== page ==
Description of the Freedom of Information Act
The Freedom of Information Act (FOIA) is found in Title 5, United States Code (USC), §552.
- The law was enacted in 1966 and has been amended several times since.
- The Act creates a statutory right—enforceable in court—of access to federal agency records within the executive branch, allowing any person (see “Who May Make a Request” below) to seek information about an event, an organization, a company, a group, or another person either living or deceased.
- FOIA applies to records created by federal agencies and does not cover records held by Congress, the courts, or state and local government agencies. Each state has its own public access laws that should be consulted for access to state and local records.
- The main purpose of the law is to ensure an informed citizenry and provide a check against corruption by holding the government accountable (and the U. S. Supreme Court has emphasized that FOIA applies to official information shedding light on an agency’s performance of statutory duties).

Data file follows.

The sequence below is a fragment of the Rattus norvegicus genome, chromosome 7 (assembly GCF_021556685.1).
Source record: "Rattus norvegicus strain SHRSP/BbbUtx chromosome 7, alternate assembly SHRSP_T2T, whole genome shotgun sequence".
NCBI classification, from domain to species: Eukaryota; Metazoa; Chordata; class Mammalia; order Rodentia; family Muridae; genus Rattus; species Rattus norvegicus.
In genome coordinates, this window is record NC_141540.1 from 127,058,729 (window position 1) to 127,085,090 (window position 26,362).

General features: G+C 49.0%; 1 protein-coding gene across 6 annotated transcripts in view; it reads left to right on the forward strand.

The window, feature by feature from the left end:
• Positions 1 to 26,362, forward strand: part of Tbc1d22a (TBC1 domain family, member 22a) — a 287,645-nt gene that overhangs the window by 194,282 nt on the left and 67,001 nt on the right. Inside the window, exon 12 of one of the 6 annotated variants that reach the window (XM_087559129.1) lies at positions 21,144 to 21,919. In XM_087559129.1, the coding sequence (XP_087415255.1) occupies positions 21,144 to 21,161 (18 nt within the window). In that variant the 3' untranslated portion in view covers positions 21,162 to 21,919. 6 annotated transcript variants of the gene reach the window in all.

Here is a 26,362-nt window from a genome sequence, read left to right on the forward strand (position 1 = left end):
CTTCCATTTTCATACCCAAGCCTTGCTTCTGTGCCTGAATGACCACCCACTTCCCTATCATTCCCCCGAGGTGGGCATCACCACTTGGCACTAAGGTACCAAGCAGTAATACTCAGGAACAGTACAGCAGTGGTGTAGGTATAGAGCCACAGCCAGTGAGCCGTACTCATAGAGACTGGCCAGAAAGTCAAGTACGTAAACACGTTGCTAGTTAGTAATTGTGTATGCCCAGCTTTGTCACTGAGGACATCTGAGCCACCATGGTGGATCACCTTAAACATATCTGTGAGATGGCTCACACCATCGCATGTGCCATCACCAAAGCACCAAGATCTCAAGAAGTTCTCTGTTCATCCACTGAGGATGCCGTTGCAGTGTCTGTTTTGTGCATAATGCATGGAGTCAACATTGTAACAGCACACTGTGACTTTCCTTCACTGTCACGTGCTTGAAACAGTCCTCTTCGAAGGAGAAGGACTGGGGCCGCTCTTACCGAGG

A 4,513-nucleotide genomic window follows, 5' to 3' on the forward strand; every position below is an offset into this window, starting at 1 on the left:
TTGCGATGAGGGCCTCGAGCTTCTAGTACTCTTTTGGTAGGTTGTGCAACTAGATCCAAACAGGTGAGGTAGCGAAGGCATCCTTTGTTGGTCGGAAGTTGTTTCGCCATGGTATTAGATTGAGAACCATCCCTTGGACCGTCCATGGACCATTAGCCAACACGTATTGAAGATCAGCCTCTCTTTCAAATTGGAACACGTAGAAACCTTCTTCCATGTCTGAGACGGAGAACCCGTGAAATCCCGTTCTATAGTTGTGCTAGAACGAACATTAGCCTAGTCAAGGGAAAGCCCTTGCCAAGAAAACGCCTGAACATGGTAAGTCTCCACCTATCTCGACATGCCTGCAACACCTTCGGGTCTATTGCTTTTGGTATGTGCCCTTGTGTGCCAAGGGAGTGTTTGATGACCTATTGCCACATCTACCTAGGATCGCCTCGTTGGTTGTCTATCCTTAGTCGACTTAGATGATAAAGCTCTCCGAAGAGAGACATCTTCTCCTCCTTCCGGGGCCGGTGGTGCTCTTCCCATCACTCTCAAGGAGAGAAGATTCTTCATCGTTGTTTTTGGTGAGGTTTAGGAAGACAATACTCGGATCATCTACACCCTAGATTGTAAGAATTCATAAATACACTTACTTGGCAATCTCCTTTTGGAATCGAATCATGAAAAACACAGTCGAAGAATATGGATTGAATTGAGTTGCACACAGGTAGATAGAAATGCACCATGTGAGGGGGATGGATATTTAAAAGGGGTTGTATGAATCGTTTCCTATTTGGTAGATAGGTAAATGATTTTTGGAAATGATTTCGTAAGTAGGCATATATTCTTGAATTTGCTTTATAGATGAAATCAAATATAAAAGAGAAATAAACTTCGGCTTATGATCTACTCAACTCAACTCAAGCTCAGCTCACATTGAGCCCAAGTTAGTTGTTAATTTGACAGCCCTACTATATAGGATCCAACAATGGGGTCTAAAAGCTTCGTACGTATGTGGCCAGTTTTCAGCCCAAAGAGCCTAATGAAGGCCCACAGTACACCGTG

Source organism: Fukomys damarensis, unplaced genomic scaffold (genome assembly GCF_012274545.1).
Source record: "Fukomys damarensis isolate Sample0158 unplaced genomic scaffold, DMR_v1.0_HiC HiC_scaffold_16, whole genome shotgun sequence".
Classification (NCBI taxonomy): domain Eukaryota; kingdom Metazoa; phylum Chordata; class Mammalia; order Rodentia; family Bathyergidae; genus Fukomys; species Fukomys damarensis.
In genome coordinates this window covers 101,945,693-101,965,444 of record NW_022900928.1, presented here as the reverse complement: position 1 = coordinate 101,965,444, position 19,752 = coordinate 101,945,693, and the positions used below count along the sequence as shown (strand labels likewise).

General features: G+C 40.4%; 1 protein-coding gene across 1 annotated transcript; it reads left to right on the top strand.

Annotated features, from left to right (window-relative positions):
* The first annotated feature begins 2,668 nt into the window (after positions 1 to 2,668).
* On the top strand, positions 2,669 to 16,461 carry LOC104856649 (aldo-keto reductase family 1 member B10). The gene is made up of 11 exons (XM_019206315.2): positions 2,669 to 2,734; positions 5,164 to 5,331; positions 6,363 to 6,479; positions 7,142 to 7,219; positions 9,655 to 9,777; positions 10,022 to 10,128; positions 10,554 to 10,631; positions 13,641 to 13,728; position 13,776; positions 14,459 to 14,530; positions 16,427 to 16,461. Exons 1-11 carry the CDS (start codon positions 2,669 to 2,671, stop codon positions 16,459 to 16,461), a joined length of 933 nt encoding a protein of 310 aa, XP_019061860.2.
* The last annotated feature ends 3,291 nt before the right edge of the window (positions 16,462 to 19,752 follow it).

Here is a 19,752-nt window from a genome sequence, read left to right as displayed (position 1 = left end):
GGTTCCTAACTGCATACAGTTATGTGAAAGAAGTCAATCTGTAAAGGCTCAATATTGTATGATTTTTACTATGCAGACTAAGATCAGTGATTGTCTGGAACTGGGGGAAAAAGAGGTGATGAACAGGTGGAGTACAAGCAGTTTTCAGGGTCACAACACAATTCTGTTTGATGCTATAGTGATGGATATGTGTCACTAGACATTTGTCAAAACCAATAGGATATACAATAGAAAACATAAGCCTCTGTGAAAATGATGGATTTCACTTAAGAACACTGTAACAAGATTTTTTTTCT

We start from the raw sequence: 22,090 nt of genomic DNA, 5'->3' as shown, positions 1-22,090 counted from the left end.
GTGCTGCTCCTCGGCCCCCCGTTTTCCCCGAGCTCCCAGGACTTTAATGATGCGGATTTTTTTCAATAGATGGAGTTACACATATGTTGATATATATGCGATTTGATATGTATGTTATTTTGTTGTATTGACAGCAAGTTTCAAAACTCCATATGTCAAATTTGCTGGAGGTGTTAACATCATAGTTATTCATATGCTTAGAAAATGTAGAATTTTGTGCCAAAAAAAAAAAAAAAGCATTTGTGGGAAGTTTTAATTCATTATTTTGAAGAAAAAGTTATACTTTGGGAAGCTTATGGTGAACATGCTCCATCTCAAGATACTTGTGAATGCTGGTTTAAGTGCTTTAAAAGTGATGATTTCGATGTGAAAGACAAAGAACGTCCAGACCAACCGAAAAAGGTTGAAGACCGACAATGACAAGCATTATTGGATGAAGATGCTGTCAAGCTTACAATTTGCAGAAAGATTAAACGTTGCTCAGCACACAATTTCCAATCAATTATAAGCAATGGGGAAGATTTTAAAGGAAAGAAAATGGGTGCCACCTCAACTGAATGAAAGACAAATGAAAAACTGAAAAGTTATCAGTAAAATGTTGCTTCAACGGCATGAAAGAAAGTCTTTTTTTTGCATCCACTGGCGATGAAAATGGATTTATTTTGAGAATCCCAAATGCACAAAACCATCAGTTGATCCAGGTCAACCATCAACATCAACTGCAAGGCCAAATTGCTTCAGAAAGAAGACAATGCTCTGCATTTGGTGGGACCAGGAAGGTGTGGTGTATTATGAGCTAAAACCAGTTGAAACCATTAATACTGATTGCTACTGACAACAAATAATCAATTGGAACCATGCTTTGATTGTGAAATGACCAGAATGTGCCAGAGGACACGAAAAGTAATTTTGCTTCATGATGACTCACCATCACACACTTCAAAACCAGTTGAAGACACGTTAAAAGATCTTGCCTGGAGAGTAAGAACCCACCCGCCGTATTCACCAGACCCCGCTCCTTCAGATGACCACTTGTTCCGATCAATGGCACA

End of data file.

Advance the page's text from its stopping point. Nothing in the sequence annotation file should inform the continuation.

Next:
- Records must be disclosed unless they are specifically excluded from the Act or unless they fall under one of the Act’s nine exemptions, which generally provide a means for non-disclosure and are usually discretionary, not mandatory.
Who May Make a Request Under the Law
- “Any person” or any attorney or other representative on behalf of any person may make a FOIA request, as follows:
- “Any person” means any private individual, including a foreign citizen, partnership, corporation, association, state or state agency, or foreign government (except its intelligence agencies).
- “Any person” excludes a fugitive from justice or anyone acting on behalf of the fugitive—including a foreign government or international organization—whether or not this person is working directly or through a representative (including the FBI or another U.S. intelligence agency)